Sexually active women in developing countries who have an unmet need for contraception, meaning they wish to avoid pregnancy but are not using any contraceptive (traditional or modern), generally cite one of several key reasons for not using a method, according to a new report published by the Guttmacher Institute. The report, Unmet Need for Contraception in Developing Countries: Examining Women’s Reasons for Not Using a Method, is based on research conducted by Gilda Sedgh and colleagues.
Findings show that the most common reasons married women with unmet need cite for not using a method are concerns about side effects and health risks (26%), and the belief that they have sex too infrequently to warrant use (24%). A large share say that they are breastfeeding or have not resumed menstruation since their last birth (that is, they have postpartum amenorrhea) (20%). In contrast, the inability to access contraceptives is a relatively uncommon reason for nonuse (5%). Overall, sexually active never-married women with unmet need cite reasons similar to those cited by married women for nonuse, although many also say they don’t use contraceptives simply because they are “not married.”
Using data from Demographic and Health Surveys conducted in 52 countries (32 in Africa, 13 in Asia and seven in Latin America and the Caribbean) between 2005 and 2014, the researchers were able to analyze married women’s reasons for not using contraception as well as trends in reasons over time. They were also able to analyze the reasons for nonuse among sexually active never-married women in 31 of those countries (23 in Africa, seven in Latin America and the Caribbean, and one in Asia).
In 21 of the 52 countries studied, married women with unmet need most commonly cite concerns about side effects and health risks as a reason for contraceptive nonuse. The growing prevalence of this reason among married women across regions and cultures suggests that these concerns are related to contraceptive methods and women’s shared experiences with them. Overall, this reason is less common among sexually active never-married women, with only 19% of them citing it as a reason for nonuse as compared with 26% of married women.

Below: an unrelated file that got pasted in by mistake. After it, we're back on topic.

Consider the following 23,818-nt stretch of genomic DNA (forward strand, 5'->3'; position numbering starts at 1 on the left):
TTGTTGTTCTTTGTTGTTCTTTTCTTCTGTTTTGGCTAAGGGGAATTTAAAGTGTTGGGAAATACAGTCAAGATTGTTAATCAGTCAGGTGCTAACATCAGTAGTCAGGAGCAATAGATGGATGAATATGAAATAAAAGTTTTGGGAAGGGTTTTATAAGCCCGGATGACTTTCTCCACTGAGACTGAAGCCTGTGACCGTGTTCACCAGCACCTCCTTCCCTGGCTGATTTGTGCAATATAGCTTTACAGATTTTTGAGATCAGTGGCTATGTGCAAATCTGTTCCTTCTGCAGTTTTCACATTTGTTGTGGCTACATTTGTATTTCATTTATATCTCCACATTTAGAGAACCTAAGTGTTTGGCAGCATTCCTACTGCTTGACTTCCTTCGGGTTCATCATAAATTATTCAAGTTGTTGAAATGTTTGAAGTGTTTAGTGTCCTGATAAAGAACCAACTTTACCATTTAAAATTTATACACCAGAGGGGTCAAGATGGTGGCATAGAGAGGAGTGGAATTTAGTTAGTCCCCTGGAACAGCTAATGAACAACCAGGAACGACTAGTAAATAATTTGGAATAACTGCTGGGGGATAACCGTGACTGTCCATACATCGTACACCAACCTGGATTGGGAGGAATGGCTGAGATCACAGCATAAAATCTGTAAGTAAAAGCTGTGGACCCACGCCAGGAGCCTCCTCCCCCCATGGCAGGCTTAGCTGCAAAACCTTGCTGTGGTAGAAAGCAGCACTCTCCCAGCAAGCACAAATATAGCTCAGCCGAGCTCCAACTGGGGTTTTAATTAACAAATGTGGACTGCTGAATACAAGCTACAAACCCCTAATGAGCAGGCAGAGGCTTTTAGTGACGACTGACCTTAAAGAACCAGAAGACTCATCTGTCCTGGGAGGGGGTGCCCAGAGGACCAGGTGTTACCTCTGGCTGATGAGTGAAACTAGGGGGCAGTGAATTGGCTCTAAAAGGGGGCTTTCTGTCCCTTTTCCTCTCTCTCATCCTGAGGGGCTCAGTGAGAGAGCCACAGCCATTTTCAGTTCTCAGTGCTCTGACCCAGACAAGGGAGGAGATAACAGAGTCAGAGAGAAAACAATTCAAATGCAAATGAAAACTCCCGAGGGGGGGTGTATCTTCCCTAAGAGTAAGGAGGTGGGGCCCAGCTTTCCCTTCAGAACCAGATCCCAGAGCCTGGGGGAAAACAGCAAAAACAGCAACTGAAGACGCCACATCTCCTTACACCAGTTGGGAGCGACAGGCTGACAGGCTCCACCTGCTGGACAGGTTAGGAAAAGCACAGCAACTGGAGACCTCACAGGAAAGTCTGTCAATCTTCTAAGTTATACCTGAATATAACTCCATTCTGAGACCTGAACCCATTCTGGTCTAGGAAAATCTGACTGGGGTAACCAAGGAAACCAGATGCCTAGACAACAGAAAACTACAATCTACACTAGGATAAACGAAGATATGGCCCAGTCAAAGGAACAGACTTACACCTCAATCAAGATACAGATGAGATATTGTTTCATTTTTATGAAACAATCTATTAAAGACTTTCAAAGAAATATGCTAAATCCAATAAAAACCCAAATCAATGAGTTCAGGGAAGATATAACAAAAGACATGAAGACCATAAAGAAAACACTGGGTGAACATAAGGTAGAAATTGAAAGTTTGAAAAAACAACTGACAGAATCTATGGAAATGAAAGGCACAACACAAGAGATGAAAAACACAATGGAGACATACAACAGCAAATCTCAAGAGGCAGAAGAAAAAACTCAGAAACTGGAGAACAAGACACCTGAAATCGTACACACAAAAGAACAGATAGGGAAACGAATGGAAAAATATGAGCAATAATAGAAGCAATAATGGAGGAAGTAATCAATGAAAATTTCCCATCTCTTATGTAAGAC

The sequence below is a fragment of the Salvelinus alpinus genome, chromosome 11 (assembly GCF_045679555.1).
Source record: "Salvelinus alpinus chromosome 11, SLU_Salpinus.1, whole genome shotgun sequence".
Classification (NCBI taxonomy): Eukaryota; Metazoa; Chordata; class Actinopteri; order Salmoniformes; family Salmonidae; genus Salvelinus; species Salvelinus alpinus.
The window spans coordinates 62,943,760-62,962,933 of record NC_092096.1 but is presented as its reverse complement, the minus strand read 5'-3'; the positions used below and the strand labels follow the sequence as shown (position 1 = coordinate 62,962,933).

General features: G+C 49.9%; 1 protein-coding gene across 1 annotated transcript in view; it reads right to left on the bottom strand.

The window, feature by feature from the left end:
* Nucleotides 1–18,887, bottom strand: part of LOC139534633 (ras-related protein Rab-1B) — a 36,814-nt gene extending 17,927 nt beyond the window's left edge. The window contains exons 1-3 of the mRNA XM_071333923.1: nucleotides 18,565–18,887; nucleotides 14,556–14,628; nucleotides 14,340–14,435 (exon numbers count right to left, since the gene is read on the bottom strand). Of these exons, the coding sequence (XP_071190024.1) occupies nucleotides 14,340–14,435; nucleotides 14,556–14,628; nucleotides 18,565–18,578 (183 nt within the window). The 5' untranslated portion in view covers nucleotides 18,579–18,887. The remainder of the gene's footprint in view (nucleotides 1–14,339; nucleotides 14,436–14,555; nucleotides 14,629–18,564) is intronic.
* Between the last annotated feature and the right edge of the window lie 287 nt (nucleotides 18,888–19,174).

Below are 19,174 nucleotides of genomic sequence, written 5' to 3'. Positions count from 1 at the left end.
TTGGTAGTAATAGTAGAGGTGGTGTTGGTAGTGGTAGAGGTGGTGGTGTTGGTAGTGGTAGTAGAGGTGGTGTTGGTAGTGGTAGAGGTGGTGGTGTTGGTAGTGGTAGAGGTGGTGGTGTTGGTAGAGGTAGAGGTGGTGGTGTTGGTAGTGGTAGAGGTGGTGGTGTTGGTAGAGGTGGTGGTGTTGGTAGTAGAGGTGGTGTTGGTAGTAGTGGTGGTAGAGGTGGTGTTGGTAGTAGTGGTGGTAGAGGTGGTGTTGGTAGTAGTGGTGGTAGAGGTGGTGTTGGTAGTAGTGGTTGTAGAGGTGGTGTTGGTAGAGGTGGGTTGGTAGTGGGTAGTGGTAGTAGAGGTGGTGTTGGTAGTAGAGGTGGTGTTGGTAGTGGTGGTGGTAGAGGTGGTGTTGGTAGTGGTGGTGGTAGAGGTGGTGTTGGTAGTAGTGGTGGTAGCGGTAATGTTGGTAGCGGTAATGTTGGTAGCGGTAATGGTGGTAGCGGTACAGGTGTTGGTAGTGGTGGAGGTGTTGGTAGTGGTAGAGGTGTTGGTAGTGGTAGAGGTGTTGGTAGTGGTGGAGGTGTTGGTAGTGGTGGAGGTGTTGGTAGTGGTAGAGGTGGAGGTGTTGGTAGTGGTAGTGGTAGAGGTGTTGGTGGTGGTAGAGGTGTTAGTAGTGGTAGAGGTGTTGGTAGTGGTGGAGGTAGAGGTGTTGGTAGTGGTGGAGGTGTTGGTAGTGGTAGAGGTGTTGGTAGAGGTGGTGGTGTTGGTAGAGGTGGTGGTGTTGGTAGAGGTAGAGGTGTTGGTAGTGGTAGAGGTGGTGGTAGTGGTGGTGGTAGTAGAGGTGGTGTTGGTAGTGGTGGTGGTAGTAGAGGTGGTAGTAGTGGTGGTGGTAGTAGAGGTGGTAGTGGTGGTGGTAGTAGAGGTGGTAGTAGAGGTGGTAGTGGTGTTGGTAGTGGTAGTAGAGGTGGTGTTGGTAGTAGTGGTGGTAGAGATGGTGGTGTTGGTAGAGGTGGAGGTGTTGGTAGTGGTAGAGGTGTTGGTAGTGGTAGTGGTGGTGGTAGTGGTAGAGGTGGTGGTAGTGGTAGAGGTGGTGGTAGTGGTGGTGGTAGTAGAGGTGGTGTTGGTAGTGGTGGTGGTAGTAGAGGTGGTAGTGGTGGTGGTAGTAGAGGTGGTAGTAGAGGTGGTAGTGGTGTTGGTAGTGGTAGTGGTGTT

One-third of married women with unmet need in Asia cite infrequent sex as a reason for not using contraception, and in Africa, one-fifth do so. In 12 countries, this is the most commonly cited reason among married women. Yet about half of the women citing infrequent sex as their reason for nonuse were sexually active within the past three months, which suggests that many women in this group may be underestimating their risk of becoming pregnant.
Among sexually active never-married women with unmet need, infrequent sex is the most common reason given for nonuse (cited by 41%), followed by the reason “not married” (29%). Women may give the latter reason because they are not having sex regularly or they believe it would be socially unacceptable for them to obtain contraceptives, or because family planning providers deny contraceptive services to unmarried women.
“It is essential that family planning providers offer women and couples contraceptive counseling that includes accurate information about potential side effects and how to address them,” said Gilda Sedgh, principal research scientist at the Guttmacher Institute and the study’s lead author. “Moreover, providers should ensure that all women—married and unmarried—are able to choose from a wide range of contraceptive options so that they can select a method that best suits their needs. It is equally crucial that women are given the opportunity to switch methods if the first contraceptive they try doesn’t end up working for them.”
In 12 countries, breastfeeding, postpartum amenorrhea or both is the most commonly cited reason for not using contraception among married women. Eleven of these countries are in Africa, where fertility rates are high and prolonged breastfeeding is common, and where this reason is reported more commonly than in other regions. However, many of the women citing this reason for nonuse may have incorrect perceptions about not needing contraception: Fewer than half of them meet the criteria for lactational amenorrhea as protection against pregnancy. This means that a large share of those citing this reason are underestimating their risk of becoming pregnant, unless they are practicing postpartum abstinence.
Overall, one in 10 women aged 15–49 in developing regions wish to avoid a pregnancy but are not using any contraceptive method. Addressing their reasons for nonuse should inform family planning programs’ efforts to satisfy this need. The authors suggest a range of possible responses to address each reason for nonuse. These include improving counseling that addresses specific concerns—real and imagined—about side effects and health risks; ensuring women are informed about their fertility and pregnancy risk; and helping women choose contraceptive methods that are most appropriate for the types of relationships they have.
The full report, Unmet Need for Contraception in Developing Countries: Examining Women’s Reasons for Not Using a Method, by Gilda Sedgh, Lori S. Ashford and Rubina Hussain, is available online.
This report was made possible by grants from the Dutch Ministry of Foreign Affairs and the UK Government. The views expressed are those of the authors and do not necessarily reflect the official policies of the donors.